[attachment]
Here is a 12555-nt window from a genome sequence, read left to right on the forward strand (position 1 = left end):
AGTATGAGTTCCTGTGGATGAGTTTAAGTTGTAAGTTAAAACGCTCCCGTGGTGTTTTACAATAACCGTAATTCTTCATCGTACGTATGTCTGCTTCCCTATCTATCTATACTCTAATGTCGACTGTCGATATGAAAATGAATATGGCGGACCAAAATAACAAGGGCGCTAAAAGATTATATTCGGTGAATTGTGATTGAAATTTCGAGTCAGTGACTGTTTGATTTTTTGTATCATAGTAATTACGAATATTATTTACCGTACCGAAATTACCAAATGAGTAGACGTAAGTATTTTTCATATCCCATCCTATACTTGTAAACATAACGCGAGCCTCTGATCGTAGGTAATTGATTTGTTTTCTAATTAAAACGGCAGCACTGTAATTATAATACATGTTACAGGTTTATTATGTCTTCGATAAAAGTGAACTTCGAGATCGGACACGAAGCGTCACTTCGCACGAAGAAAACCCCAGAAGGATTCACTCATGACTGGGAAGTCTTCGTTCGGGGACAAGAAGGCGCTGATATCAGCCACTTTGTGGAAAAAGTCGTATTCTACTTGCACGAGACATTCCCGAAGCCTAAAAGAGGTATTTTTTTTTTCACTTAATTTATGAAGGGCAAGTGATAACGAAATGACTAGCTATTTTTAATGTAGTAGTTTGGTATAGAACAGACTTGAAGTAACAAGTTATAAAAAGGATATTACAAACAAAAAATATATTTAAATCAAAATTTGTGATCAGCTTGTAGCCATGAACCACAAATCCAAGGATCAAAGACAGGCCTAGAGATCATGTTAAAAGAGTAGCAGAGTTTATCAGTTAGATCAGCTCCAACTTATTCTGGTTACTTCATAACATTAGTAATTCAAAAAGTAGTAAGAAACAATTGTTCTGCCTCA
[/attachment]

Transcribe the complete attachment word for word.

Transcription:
Here is a 12555-nt window from a genome sequence, read left to right on the forward strand (position 1 = left end):
AGTATGAGTTCCTGTGGATGAGTTTAAGTTGTAAGTTAAAACGCTCCCGTGGTGTTTTACAATAACCGTAATTCTTCATCGTACGTATGTCTGCTTCCCTATCTATCTATACTCTAATGTCGACTGTCGATATGAAAATGAATATGGCGGACCAAAATAACAAGGGCGCTAAAAGATTATATTCGGTGAATTGTGATTGAAATTTCGAGTCAGTGACTGTTTGATTTTTTGTATCATAGTAATTACGAATATTATTTACCGTACCGAAATTACCAAATGAGTAGACGTAAGTATTTTTCATATCCCATCCTATACTTGTAAACATAACGCGAGCCTCTGATCGTAGGTAATTGATTTGTTTTCTAATTAAAACGGCAGCACTGTAATTATAATACATGTTACAGGTTTATTATGTCTTCGATAAAAGTGAACTTCGAGATCGGACACGAAGCGTCACTTCGCACGAAGAAAACCCCAGAAGGATTCACTCATGACTGGGAAGTCTTCGTTCGGGGACAAGAAGGCGCTGATATCAGCCACTTTGTGGAAAAAGTCGTATTCTACTTGCACGAGACATTCCCGAAGCCTAAAAGAGGTATTTTTTTTTTCACTTAATTTATGAAGGGCAAGTGATAACGAAATGACTAGCTATTTTTAATGTAGTAGTTTGGTATAGAACAGACTTGAAGTAACAAGTTATAAAAAGGATATTACAAACAAAAAATATATTTAAATCAAAATTTGTGATCAGCTTGTAGCCATGAACCACAAATCCAAGGATCAAAGACAGGCCTAGAGATCATGTTAAAAGAGTAGCAGAGTTTATCAGTTAGATCAGCTCCAACTTATTCTGGTTACTTCATAACATTAGTAATTCAAAAAGTAGTAAGAAACAATTGTTCTGCCTCA